December 8, 2022

Student disciplined for dissing dissected cadavers

The University of Minnesota did not infringe on the free speech rights of a mortuary science student who posted irreverent comments about cadavers on her Facebook page, the Minnesota Court of Appeals has ruled.
The
University of Minnesota did not infringe on the free speech rights of a
mortuary science student who posted irreverent comments about cadavers on her Facebook page, the Minnesota Court of
Appeals has ruled.

In
2009, Amanda Tatro wrote on Facebook that she had stolen a lock of hair from a
cadaver and wanted to take an instrument used in the class to stab “a certain
someone in the throat.” Her comments included  “Amanda
Beth Tatro gets to play, I mean dissect, Bernie,” and “Who knew [the]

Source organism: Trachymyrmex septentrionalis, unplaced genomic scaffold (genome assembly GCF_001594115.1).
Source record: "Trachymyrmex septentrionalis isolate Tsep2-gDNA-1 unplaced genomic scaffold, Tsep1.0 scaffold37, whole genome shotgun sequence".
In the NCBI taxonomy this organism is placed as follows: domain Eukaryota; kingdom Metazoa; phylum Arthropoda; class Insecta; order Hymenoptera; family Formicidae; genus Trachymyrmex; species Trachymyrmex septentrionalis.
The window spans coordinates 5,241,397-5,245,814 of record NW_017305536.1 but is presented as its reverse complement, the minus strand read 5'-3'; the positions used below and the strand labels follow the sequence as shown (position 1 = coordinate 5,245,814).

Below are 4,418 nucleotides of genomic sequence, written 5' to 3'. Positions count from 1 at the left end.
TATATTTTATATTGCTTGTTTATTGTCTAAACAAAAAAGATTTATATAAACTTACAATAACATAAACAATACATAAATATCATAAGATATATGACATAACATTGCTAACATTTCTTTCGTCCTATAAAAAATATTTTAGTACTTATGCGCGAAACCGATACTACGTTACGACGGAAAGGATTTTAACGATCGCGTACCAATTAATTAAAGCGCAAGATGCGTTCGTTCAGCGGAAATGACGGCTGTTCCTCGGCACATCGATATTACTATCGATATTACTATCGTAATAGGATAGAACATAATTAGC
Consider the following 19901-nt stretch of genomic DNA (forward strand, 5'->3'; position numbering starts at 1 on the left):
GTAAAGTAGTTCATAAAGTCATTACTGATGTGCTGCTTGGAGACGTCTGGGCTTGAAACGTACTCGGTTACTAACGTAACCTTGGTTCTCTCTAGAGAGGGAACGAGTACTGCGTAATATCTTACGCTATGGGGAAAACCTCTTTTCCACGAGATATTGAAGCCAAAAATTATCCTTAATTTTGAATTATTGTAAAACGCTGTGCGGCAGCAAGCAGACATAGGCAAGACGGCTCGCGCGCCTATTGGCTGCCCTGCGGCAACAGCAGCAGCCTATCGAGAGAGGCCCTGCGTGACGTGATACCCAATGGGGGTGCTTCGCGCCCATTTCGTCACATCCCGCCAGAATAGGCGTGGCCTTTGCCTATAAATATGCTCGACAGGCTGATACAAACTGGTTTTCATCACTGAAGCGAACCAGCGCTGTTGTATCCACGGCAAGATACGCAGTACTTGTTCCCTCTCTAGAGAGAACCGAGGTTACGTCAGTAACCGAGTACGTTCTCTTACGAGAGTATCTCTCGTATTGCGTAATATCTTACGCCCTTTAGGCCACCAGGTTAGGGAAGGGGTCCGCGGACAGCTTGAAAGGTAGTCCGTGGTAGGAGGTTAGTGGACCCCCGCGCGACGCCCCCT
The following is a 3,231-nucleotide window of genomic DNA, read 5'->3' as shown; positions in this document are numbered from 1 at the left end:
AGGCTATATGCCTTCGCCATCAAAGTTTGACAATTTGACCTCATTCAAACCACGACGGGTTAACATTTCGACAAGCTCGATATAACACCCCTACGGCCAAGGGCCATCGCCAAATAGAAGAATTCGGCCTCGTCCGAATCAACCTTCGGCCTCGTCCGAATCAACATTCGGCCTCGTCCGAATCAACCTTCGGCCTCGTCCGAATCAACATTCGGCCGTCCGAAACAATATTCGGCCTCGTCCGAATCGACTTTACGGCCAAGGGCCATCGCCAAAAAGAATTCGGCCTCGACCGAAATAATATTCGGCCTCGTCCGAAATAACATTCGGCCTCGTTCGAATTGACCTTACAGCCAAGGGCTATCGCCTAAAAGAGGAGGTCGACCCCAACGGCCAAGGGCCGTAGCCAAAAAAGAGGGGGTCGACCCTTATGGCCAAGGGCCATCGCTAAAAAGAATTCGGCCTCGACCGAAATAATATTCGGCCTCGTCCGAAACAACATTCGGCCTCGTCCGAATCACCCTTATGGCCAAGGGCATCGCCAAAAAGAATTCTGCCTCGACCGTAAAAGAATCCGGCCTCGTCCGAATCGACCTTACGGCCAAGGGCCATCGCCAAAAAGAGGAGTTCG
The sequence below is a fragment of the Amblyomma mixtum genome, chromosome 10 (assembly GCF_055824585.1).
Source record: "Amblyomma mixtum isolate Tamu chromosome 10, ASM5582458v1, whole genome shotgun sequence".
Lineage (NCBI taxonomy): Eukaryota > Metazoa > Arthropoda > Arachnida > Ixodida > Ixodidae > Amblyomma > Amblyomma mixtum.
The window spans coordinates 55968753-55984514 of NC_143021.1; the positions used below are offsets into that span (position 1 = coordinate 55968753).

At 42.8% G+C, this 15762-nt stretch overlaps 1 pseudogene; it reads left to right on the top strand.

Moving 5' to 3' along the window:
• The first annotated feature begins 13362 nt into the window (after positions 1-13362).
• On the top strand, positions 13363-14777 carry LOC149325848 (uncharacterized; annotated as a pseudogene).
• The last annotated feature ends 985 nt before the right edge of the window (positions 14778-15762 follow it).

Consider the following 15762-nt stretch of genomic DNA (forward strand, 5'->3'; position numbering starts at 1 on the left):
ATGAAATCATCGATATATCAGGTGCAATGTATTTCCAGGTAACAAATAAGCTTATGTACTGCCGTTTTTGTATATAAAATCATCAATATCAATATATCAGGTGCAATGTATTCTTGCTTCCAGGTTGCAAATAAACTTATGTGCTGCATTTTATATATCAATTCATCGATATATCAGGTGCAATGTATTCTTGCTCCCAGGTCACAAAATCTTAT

embalming lab was so cathartic!” A fellow student reported her. Subsequently the
University failed Ms Tatro, asked for a psychiatric evaluation and told her to
enrol in an ethics course. She was placed on academic probation for the rest of
her enrolment.

Although
Ms Tatro is no longer a student, she sued as a matter of principle, arguing
that her free speech rights had been infringed. But the court said that a
university could discipline disruptive and threatening students. It also said
that she had clearly broken an agreement to treat the donated bodies “with respect and
dignity”.  Ms
Tatro’s lawyer says that she will appeal to the state Supreme Court. ~ Thomson Reuters, Jul 12; Minnesota
Daily, July 13

Student disciplined for dissing dissected cadavers
Jared Yee
cadavers
US